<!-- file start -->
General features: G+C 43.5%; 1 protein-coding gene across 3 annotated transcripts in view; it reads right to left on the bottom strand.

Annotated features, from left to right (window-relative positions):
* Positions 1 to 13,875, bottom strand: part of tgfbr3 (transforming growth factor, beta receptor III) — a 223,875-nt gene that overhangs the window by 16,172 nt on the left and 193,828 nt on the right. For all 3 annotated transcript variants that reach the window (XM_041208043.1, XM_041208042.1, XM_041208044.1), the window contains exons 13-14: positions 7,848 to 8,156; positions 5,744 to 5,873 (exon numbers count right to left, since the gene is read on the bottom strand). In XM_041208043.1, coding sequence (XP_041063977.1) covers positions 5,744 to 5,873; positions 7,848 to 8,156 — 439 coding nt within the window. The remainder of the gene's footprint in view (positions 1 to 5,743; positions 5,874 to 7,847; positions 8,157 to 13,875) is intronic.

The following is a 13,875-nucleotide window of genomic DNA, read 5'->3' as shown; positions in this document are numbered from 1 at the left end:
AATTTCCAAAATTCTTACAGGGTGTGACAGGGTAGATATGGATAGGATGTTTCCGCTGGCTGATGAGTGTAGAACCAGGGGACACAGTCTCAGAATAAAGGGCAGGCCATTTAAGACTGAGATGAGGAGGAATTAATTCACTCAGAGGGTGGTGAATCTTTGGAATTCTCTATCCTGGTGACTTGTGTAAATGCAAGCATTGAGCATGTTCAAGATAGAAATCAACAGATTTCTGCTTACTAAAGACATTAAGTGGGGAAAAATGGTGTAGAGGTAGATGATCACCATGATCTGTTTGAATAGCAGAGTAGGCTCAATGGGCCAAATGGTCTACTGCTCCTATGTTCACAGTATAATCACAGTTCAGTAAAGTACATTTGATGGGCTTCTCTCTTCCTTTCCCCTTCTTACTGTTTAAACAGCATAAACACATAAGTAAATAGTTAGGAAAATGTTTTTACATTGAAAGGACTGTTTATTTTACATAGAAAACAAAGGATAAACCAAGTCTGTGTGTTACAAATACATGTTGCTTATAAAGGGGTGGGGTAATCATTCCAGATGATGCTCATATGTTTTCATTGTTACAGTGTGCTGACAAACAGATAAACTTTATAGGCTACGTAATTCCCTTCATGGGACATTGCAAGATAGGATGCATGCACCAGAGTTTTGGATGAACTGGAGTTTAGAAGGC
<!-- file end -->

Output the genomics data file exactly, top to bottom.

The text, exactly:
General features: G+C 43.5%; 1 protein-coding gene across 3 annotated transcripts in view; it reads right to left on the bottom strand.

Annotated features, from left to right (window-relative positions):
* Positions 1 to 13,875, bottom strand: part of tgfbr3 (transforming growth factor, beta receptor III) — a 223,875-nt gene that overhangs the window by 16,172 nt on the left and 193,828 nt on the right. For all 3 annotated transcript variants that reach the window (XM_041208043.1, XM_041208042.1, XM_041208044.1), the window contains exons 13-14: positions 7,848 to 8,156; positions 5,744 to 5,873 (exon numbers count right to left, since the gene is read on the bottom strand). In XM_041208043.1, coding sequence (XP_041063977.1) covers positions 5,744 to 5,873; positions 7,848 to 8,156 — 439 coding nt within the window. The remainder of the gene's footprint in view (positions 1 to 5,743; positions 5,874 to 7,847; positions 8,157 to 13,875) is intronic.

The following is a 13,875-nucleotide window of genomic DNA, read 5'->3' as shown; positions in this document are numbered from 1 at the left end:
AATTTCCAAAATTCTTACAGGGTGTGACAGGGTAGATATGGATAGGATGTTTCCGCTGGCTGATGAGTGTAGAACCAGGGGACACAGTCTCAGAATAAAGGGCAGGCCATTTAAGACTGAGATGAGGAGGAATTAATTCACTCAGAGGGTGGTGAATCTTTGGAATTCTCTATCCTGGTGACTTGTGTAAATGCAAGCATTGAGCATGTTCAAGATAGAAATCAACAGATTTCTGCTTACTAAAGACATTAAGTGGGGAAAAATGGTGTAGAGGTAGATGATCACCATGATCTGTTTGAATAGCAGAGTAGGCTCAATGGGCCAAATGGTCTACTGCTCCTATGTTCACAGTATAATCACAGTTCAGTAAAGTACATTTGATGGGCTTCTCTCTTCCTTTCCCCTTCTTACTGTTTAAACAGCATAAACACATAAGTAAATAGTTAGGAAAATGTTTTTACATTGAAAGGACTGTTTATTTTACATAGAAAACAAAGGATAAACCAAGTCTGTGTGTTACAAATACATGTTGCTTATAAAGGGGTGGGGTAATCATTCCAGATGATGCTCATATGTTTTCATTGTTACAGTGTGCTGACAAACAGATAAACTTTATAGGCTACGTAATTCCCTTCATGGGACATTGCAAGATAGGATGCATGCACCAGAGTTTTGGATGAACTGGAGTTTAGAAGGC